A survey by Electrical Safety First, a UK charity dedicated to reducing deaths and injuries caused by electricity in the home, found that Amazon Marketplace, eBay, Wish.com and AliExpress all sold devices allegedly illegal and very dangerous charging for e-bikes on their websites.
Electrical safety first (opens in a new tab) found 59 listings of illegal and unsafe e-bike chargers at the four retailers, all of which were subsequently removed or blocked. A marketplace also removed hundreds of other listings based on information provided by the charity.
The chargers are incompatible with lithium-ion batteries in e-bikes, which increases the risk of a fault occurring within the battery, which can then cause fires. They also found that they did not meet the safety standards necessary for sale to UK consumers.
Electrical safety first discovered that these chargers had no visible fuses and were very small in size, exposing the user to fire and electric shock. Non-fused sockets also lack the ability to shut off in the event of a power cable failure, increasing the risk of fire.
Martyn Allen, Technical Director of Electrical Safety First, said: “By the very nature of the batteries these dangerous charging devices power, there is a potential catastrophe waiting to happen. The process of charging e-bike batteries must be done with compatible and compliant chargers.
“These chargers we have identified for sale all pose an increased risk of fire and electric shock and should never have been available for sale to UK buyers in the first place.
“Given the frightening nature of lithium-ion battery fires, it is essential that charging equipment does not pose any unnecessary risk to the battery or the user.”
He added that there was a lack of vital regulation to make online marketplaces accountable for the safety of goods sold through their platforms, which he said “significantly contributes to the entry of unsafe products into homes”.
An Amazon spokesperson said it had removed products identified by the charity from sale during its investigation. They added: “We have proactive measures in place to prevent suspicious or non-compliant products from being listed and we are monitoring products sold in our stores for product safety issues.
“Where appropriate, we remove a product from the store, contact sellers, manufacturers and government agencies for additional information, or take other action.
Meanwhile, eBay, Wish.com and AliExpress also said they had removed e-bike chargers from their websites.
An eBay spokesperson said: “In addition to our blocking filter algorithms and our security teams monitoring the site, we are working closely with a wide range of stakeholders to ensure eBay remains free of dangerous products.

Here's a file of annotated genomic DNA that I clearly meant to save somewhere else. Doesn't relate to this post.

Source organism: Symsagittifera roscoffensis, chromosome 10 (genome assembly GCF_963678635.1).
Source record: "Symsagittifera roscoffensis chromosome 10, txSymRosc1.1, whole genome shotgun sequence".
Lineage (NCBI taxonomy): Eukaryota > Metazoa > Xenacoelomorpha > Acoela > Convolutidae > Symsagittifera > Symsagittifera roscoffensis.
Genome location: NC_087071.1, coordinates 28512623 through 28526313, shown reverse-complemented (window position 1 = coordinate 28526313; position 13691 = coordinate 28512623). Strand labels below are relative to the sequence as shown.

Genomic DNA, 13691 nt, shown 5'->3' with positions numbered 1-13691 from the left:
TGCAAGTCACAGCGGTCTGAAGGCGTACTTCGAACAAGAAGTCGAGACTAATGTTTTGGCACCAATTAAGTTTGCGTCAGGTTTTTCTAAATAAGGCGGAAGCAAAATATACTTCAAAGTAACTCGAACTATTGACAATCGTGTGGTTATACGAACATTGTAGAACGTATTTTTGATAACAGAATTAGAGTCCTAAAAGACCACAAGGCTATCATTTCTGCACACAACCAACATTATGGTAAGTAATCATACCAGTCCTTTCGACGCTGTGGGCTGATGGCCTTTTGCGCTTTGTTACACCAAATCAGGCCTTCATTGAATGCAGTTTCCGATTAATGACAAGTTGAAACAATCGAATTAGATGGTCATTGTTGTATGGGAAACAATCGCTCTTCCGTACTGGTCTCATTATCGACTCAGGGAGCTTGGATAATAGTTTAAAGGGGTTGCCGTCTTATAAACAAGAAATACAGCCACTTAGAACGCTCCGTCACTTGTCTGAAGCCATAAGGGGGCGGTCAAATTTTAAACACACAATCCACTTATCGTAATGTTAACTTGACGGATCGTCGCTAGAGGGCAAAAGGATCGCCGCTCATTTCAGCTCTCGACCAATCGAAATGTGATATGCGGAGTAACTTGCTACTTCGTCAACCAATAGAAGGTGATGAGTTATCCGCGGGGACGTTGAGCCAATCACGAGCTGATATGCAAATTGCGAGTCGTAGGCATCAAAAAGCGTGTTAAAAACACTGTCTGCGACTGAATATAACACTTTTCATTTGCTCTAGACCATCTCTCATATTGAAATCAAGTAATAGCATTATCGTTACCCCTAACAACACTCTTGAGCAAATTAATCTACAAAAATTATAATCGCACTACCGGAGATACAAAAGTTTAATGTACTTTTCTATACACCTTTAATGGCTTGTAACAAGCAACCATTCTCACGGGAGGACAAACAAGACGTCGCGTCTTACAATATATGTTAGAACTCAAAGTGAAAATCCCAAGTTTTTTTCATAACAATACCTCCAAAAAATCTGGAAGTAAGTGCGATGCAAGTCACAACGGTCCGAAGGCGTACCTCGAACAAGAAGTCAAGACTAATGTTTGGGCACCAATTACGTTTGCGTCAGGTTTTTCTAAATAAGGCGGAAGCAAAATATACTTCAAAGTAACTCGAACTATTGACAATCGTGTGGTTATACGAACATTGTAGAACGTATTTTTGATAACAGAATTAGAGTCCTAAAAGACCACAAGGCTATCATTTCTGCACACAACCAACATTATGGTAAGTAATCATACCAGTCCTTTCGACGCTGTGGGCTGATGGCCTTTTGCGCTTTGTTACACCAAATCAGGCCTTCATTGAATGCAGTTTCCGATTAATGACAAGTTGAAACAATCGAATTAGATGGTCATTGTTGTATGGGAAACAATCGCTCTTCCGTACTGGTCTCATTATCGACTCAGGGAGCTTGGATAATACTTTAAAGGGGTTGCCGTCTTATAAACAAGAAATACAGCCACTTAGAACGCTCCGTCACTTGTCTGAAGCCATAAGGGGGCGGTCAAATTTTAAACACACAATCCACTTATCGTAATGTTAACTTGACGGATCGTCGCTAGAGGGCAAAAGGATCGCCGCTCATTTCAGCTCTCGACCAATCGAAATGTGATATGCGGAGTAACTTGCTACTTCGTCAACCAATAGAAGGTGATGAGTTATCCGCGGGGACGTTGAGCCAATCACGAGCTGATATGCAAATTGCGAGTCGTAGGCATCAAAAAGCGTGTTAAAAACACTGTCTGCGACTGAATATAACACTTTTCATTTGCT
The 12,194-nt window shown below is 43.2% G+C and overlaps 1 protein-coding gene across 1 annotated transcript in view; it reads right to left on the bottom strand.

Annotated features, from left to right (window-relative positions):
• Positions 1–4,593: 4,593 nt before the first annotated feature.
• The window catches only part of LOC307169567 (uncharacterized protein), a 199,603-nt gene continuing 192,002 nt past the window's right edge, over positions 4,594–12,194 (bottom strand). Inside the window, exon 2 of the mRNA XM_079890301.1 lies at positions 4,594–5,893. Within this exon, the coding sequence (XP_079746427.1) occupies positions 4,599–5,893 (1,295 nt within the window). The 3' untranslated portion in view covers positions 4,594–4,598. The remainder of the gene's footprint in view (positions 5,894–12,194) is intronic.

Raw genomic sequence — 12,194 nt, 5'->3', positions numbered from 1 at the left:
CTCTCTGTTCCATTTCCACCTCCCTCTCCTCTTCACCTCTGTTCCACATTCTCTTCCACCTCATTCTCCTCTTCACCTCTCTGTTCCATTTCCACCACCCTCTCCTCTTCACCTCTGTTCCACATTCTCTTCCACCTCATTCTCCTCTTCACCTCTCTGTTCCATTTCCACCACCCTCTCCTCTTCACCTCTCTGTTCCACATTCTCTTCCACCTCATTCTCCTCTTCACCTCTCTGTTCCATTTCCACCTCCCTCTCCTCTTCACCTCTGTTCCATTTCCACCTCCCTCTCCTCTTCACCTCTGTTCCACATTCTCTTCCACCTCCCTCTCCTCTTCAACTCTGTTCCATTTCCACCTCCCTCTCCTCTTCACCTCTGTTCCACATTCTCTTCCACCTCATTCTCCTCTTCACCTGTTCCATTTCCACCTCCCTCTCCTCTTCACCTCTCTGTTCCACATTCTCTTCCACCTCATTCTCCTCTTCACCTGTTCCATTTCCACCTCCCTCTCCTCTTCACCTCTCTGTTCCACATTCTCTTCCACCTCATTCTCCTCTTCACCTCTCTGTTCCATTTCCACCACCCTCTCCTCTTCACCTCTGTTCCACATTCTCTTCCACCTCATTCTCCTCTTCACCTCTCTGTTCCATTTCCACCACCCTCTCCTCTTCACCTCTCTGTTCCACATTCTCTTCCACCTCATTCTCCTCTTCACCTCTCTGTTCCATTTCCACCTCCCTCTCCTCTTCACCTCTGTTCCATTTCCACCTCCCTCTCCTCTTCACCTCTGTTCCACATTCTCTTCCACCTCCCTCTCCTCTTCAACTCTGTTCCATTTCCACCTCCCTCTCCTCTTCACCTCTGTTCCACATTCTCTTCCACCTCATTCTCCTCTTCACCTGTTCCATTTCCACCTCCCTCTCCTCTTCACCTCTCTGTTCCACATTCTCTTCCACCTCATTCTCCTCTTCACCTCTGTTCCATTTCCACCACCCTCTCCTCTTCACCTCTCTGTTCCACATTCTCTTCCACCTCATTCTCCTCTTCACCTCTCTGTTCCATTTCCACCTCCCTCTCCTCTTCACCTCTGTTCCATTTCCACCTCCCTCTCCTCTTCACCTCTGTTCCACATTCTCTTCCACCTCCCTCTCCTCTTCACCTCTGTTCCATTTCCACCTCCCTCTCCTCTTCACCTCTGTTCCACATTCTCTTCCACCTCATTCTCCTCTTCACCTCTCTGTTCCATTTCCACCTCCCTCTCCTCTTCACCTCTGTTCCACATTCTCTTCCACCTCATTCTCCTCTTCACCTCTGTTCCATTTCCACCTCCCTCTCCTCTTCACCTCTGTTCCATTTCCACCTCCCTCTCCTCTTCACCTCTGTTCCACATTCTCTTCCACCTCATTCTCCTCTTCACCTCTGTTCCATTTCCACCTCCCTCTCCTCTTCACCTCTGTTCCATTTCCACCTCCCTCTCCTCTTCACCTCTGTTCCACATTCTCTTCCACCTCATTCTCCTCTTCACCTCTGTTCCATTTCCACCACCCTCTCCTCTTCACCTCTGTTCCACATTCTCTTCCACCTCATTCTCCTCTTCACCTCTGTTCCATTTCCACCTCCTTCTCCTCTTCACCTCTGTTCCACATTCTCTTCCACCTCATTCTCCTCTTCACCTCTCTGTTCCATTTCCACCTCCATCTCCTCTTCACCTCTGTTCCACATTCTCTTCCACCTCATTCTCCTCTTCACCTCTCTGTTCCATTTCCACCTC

“In this case, our close working relationship with ESF and the Kensington & Chelsea Council Trading Standards team enabled the rapid withdrawal of these products.”
Wish.com said, “All of our merchants must comply with local laws when selling on our platform, as outlined in Wish’s Merchant Terms of Service and policies.
“Out of an abundance of caution and in line with our policies, we are temporarily blocking these product listings in the EU and UK markets, pending the final outcome of the merchant’s investigation. Once adequate documentation or a response is received , we will review and determine if further action is necessary.”
Series of fires
Electrical Safety First’s findings come at a time when fire services are concerned about a spate of fires in the UK linked to e-bikes. Indeed, London Fire Brigade issued another e-bike safety warning earlier this week, after five people were rescued from a flat fire in the early hours of the morning last week.
Four fire engines and 25 firefights attended the London apartment the fire is believed to have been caused by a lithium-ion battery for an electric bicycle. One person was taken to hospital.
A London Fire Department Spokesperson said: “It is incredibly concerning that we continue to see an increase in incidents involving e-bikes and e-scooters. When these batteries and chargers fail, they do so with ferocity and because fires grow so quickly, the situation can quickly become incredibly serious.
“Lithium-ion batteries are susceptible to failure if incorrect chargers are used and there is a significant risk posed by e-bikes that have been converted. We mainly see fires in those purchased from online marketplaces and batteries that were purchased over the internet, which may not meet appropriate safety standards. »